Astroparticle physicists head down under

24 January 2020
Yvonne Wong at TeVPA 2019

Despite the thick haze of bushfire smoke hanging over the skyline, 200 delegates gathered in Sydney from 2 to 6 December for the 14th edition of the TeV Particle-Astrophysics conference (TeVPA), to discuss the status and future of astroparticle physics.

The week began with a varied series of talks on dark matter. Luca Grandi (Chicago) and Tom Thorpe (LNGS) updated delegates on progress towards the next generation of xenon and argon-based experiments: these massive underground detectors are now approaching total masses in the multiton-scale. Experiments like XENON, LZ and DarkSide are poised to be so sensitive to rare signals that they will even able to detect coherent elastic neutrino-nucleus scattering – the ultimate background to direct dark-matter searches. Meanwhile, Greg Lane (Australian National University) brought us news of exciting developments in Australian dark-matter research. The Stawell Underground Laboratory—the first deep underground site in the southern hemisphere—will host part of the SABRE experiment, which aims to test the annually modulating event rate seen by the DAMA experiment. This highly controversial, dark-matter-like signal has been observed for two decades by DAMA, but remains in irreconcilable tension with null results from many other experiments. Excavation at Stawell is underway as of October last year. The site will form a central component of the Centre of Excellence for Dark Matter Particle Physics, recently awarded by the Australian Research Council.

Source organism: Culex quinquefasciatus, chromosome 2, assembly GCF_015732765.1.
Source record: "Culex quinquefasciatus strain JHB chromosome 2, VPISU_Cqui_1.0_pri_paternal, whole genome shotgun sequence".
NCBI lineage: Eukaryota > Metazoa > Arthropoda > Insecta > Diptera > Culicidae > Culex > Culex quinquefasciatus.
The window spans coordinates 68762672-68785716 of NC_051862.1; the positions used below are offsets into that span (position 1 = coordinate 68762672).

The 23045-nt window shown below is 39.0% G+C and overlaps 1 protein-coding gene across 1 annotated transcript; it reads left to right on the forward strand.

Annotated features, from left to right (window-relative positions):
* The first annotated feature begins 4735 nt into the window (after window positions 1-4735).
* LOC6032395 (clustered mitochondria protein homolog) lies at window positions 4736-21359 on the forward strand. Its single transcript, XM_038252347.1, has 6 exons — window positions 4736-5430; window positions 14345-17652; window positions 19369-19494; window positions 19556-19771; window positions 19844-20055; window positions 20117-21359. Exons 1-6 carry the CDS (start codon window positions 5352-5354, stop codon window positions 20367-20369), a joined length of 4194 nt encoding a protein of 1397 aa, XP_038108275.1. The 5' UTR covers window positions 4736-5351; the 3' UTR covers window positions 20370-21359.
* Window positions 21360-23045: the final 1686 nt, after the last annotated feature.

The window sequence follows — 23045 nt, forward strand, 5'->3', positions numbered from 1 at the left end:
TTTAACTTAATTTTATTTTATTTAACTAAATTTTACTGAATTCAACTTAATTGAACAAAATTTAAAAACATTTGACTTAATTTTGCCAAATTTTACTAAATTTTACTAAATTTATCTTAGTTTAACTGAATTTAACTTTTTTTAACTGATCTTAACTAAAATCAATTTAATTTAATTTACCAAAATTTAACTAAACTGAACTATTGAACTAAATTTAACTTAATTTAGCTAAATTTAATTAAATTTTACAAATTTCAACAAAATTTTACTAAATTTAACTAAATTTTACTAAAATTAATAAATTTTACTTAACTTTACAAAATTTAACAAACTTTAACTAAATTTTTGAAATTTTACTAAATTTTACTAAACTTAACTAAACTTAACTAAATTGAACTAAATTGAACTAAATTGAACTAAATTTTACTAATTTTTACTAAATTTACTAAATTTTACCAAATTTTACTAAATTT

Galaxies can be used as laboratories for particle physics

Eminent astrophysicist Joe Silk (IAP) reviewed the many ways in which galaxies can be used as laboratories for particle physics. One of the most persistent hints of dark-matter particle interactions in astrophysical data is the notorious excess of GeV gamma rays coming from the galactic centre. Recent analyses of the excess using improved statistical techniques and better models for the Milky Way’s central bulge were detailed by Shunsaku Horiuchi (Virginia Tech). While dark-matter-related explanations remain tempting, there is growing evidence in support of millisecond pulsars being responsible, given the spatial morphology of the excess. Francesca Calore (LAPTh) told us that multi-wavelength probes of the excess will be possible in the near-future, and may finally allow us to conclusively determine the origin of the signal.

Probing the cosmos

Delegates enjoyed a stirring series of talks on the ever-increasing number of probes of cosmology. Following a review of the post-Planck status of cosmology by Jan Hamaan (UNSW), Xuelei Chen (CAS) explained how the unique 21 cm radio line can be used to map neutral hydrogen throughout the universe and across cosmic time. A host of upcoming ground and space-based experiments attempting to observe the sky-averaged 21 cm line will hopefully allow us to peer back to the birth of the first stars at “cosmic dawn”. We also heard from Yvonne Wong (UNSW) about how cosmological data can be used as a test of neutrino physics and how neutrino physics may in turn be a means to alleviate tensions between cosmological datasets. For example, strong self-interactions between neutrinos could bring the two increasingly divergent measurements of the Hubble constant, from the cosmic microwave background and type-1a supernovae respectively, into agreement.